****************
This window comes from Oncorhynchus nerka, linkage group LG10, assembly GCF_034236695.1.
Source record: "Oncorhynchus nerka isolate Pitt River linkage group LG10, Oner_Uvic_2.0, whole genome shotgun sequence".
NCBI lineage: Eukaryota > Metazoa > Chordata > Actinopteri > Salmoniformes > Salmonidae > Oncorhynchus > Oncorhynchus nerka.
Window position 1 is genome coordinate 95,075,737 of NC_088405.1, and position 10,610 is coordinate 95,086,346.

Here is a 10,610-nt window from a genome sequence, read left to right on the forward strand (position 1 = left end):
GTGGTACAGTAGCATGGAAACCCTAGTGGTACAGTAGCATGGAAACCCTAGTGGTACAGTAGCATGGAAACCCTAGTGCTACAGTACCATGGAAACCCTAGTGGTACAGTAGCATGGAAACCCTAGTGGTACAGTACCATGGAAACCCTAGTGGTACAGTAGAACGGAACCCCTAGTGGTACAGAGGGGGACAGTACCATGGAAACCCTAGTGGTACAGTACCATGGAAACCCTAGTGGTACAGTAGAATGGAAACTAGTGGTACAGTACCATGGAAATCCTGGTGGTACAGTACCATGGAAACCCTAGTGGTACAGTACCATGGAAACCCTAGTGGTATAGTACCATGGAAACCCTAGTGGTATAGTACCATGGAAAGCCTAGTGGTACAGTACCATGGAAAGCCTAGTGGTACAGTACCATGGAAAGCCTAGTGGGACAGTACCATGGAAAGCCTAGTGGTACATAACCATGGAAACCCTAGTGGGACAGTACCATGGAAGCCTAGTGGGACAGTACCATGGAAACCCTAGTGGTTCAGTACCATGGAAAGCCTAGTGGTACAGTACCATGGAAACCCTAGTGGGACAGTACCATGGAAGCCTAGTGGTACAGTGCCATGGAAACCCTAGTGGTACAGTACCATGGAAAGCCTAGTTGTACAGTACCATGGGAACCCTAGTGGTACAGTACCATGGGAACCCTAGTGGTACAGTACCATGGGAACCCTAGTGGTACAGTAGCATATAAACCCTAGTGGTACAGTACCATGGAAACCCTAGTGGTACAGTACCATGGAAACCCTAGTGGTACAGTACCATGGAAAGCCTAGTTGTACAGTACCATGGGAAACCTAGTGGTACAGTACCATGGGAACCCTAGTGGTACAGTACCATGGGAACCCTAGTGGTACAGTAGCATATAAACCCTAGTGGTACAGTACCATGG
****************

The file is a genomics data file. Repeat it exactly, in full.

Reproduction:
This window comes from Oncorhynchus nerka, linkage group LG10, assembly GCF_034236695.1.
Source record: "Oncorhynchus nerka isolate Pitt River linkage group LG10, Oner_Uvic_2.0, whole genome shotgun sequence".
NCBI lineage: Eukaryota > Metazoa > Chordata > Actinopteri > Salmoniformes > Salmonidae > Oncorhynchus > Oncorhynchus nerka.
Window position 1 is genome coordinate 95,075,737 of NC_088405.1, and position 10,610 is coordinate 95,086,346.

Here is a 10,610-nt window from a genome sequence, read left to right on the forward strand (position 1 = left end):
GTGGTACAGTAGCATGGAAACCCTAGTGGTACAGTAGCATGGAAACCCTAGTGGTACAGTAGCATGGAAACCCTAGTGCTACAGTACCATGGAAACCCTAGTGGTACAGTAGCATGGAAACCCTAGTGGTACAGTACCATGGAAACCCTAGTGGTACAGTAGAACGGAACCCCTAGTGGTACAGAGGGGGACAGTACCATGGAAACCCTAGTGGTACAGTACCATGGAAACCCTAGTGGTACAGTAGAATGGAAACTAGTGGTACAGTACCATGGAAATCCTGGTGGTACAGTACCATGGAAACCCTAGTGGTACAGTACCATGGAAACCCTAGTGGTATAGTACCATGGAAACCCTAGTGGTATAGTACCATGGAAAGCCTAGTGGTACAGTACCATGGAAAGCCTAGTGGTACAGTACCATGGAAAGCCTAGTGGGACAGTACCATGGAAAGCCTAGTGGTACATAACCATGGAAACCCTAGTGGGACAGTACCATGGAAGCCTAGTGGGACAGTACCATGGAAACCCTAGTGGTTCAGTACCATGGAAAGCCTAGTGGTACAGTACCATGGAAACCCTAGTGGGACAGTACCATGGAAGCCTAGTGGTACAGTGCCATGGAAACCCTAGTGGTACAGTACCATGGAAAGCCTAGTTGTACAGTACCATGGGAACCCTAGTGGTACAGTACCATGGGAACCCTAGTGGTACAGTACCATGGGAACCCTAGTGGTACAGTAGCATATAAACCCTAGTGGTACAGTACCATGGAAACCCTAGTGGTACAGTACCATGGAAACCCTAGTGGTACAGTACCATGGAAAGCCTAGTTGTACAGTACCATGGGAAACCTAGTGGTACAGTACCATGGGAACCCTAGTGGTACAGTACCATGGGAACCCTAGTGGTACAGTAGCATATAAACCCTAGTGGTACAGTACCATGG